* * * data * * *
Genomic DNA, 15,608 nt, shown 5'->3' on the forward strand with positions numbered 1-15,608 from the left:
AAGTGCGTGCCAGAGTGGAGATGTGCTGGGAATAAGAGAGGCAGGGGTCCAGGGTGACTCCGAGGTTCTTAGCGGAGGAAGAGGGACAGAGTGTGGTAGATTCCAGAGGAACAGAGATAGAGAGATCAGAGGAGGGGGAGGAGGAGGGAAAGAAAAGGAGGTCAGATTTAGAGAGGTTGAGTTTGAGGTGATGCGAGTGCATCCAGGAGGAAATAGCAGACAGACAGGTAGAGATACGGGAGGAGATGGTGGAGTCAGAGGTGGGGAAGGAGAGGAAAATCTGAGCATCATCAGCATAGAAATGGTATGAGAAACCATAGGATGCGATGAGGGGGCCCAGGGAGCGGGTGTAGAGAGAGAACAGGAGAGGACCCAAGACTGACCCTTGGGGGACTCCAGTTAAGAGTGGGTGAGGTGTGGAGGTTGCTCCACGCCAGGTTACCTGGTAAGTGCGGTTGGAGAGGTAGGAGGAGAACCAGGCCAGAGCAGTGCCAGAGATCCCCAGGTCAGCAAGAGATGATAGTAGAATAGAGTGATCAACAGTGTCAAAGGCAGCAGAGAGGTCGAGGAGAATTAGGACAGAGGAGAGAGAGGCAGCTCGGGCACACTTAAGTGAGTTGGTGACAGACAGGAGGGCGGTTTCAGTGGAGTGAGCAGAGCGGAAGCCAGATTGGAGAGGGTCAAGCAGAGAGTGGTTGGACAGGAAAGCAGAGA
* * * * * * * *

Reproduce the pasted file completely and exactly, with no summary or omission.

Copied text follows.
Genomic DNA, 15,608 nt, shown 5'->3' on the forward strand with positions numbered 1-15,608 from the left:
AAGTGCGTGCCAGAGTGGAGATGTGCTGGGAATAAGAGAGGCAGGGGTCCAGGGTGACTCCGAGGTTCTTAGCGGAGGAAGAGGGACAGAGTGTGGTAGATTCCAGAGGAACAGAGATAGAGAGATCAGAGGAGGGGGAGGAGGAGGGAAAGAAAAGGAGGTCAGATTTAGAGAGGTTGAGTTTGAGGTGATGCGAGTGCATCCAGGAGGAAATAGCAGACAGACAGGTAGAGATACGGGAGGAGATGGTGGAGTCAGAGGTGGGGAAGGAGAGGAAAATCTGAGCATCATCAGCATAGAAATGGTATGAGAAACCATAGGATGCGATGAGGGGGCCCAGGGAGCGGGTGTAGAGAGAGAACAGGAGAGGACCCAAGACTGACCCTTGGGGGACTCCAGTTAAGAGTGGGTGAGGTGTGGAGGTTGCTCCACGCCAGGTTACCTGGTAAGTGCGGTTGGAGAGGTAGGAGGAGAACCAGGCCAGAGCAGTGCCAGAGATCCCCAGGTCAGCAAGAGATGATAGTAGAATAGAGTGATCAACAGTGTCAAAGGCAGCAGAGAGGTCGAGGAGAATTAGGACAGAGGAGAGAGAGGCAGCTCGGGCACACTTAAGTGAGTTGGTGACAGACAGGAGGGCGGTTTCAGTGGAGTGAGCAGAGCGGAAGCCAGATTGGAGAGGGTCAAGCAGAGAGTGGTTGGACAGGAAAGCAGAGA